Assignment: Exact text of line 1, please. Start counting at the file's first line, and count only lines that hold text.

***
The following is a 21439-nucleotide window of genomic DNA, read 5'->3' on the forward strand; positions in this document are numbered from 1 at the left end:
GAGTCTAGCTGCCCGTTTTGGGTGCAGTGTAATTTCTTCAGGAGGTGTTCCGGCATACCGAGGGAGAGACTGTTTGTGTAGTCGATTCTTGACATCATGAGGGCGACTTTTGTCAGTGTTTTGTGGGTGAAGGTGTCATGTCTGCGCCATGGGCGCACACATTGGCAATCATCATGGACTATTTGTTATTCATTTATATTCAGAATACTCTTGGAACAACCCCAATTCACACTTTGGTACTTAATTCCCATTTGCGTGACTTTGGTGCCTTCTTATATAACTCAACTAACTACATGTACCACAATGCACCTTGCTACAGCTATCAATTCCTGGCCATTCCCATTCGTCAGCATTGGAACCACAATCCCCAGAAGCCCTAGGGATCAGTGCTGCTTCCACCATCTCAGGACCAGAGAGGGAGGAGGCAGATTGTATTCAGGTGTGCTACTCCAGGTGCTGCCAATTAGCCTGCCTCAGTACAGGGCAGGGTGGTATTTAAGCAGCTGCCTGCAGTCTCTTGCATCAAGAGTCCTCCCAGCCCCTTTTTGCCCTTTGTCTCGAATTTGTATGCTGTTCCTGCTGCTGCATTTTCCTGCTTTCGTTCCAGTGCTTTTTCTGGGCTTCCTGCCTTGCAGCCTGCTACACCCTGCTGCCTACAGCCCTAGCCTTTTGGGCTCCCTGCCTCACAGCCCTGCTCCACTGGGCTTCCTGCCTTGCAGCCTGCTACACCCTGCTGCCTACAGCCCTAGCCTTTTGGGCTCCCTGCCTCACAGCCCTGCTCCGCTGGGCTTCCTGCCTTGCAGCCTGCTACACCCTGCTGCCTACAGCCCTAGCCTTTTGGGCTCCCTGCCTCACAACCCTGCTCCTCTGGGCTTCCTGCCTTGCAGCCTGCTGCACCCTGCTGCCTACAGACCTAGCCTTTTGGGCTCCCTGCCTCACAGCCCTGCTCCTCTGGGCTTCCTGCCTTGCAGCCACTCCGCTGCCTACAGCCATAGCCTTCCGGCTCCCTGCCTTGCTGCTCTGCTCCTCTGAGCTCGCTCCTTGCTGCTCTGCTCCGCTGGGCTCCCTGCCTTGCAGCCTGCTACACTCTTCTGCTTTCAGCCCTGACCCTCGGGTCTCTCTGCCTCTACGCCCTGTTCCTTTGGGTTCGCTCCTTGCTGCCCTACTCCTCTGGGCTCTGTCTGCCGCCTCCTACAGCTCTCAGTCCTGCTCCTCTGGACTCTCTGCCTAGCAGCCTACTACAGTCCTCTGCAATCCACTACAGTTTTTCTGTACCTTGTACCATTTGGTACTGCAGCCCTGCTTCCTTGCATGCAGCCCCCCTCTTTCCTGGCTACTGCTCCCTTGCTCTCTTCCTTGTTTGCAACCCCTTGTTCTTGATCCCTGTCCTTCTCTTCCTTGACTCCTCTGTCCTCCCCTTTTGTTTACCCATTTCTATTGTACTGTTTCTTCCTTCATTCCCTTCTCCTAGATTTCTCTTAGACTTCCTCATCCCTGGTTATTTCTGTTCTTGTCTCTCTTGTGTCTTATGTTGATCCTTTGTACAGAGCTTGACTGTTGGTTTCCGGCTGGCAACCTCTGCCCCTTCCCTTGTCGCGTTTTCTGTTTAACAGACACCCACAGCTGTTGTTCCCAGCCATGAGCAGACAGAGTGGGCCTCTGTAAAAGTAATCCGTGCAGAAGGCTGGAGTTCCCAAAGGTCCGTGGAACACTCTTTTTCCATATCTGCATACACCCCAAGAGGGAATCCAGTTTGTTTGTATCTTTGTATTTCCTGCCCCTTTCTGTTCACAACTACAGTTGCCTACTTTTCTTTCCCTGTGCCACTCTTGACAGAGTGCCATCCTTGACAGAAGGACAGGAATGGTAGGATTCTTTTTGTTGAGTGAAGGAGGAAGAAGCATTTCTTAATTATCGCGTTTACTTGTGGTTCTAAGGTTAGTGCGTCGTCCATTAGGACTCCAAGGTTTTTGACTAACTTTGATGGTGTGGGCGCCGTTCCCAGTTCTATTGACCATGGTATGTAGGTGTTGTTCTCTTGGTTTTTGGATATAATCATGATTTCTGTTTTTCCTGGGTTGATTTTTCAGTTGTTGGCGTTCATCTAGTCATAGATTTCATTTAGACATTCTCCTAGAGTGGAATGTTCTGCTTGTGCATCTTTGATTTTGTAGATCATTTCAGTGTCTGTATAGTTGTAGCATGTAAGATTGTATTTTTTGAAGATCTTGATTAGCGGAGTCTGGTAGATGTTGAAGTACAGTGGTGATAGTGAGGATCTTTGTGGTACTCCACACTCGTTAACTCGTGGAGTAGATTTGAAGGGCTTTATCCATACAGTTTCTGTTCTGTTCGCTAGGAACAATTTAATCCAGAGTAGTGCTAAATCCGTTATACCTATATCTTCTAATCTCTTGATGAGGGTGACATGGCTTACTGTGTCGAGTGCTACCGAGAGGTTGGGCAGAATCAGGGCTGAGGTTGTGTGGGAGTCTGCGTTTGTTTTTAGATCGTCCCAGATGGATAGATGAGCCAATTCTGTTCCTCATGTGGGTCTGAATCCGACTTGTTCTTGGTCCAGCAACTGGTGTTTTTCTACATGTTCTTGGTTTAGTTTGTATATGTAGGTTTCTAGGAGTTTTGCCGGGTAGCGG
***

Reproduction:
The following is a 21439-nucleotide window of genomic DNA, read 5'->3' on the forward strand; positions in this document are numbered from 1 at the left end: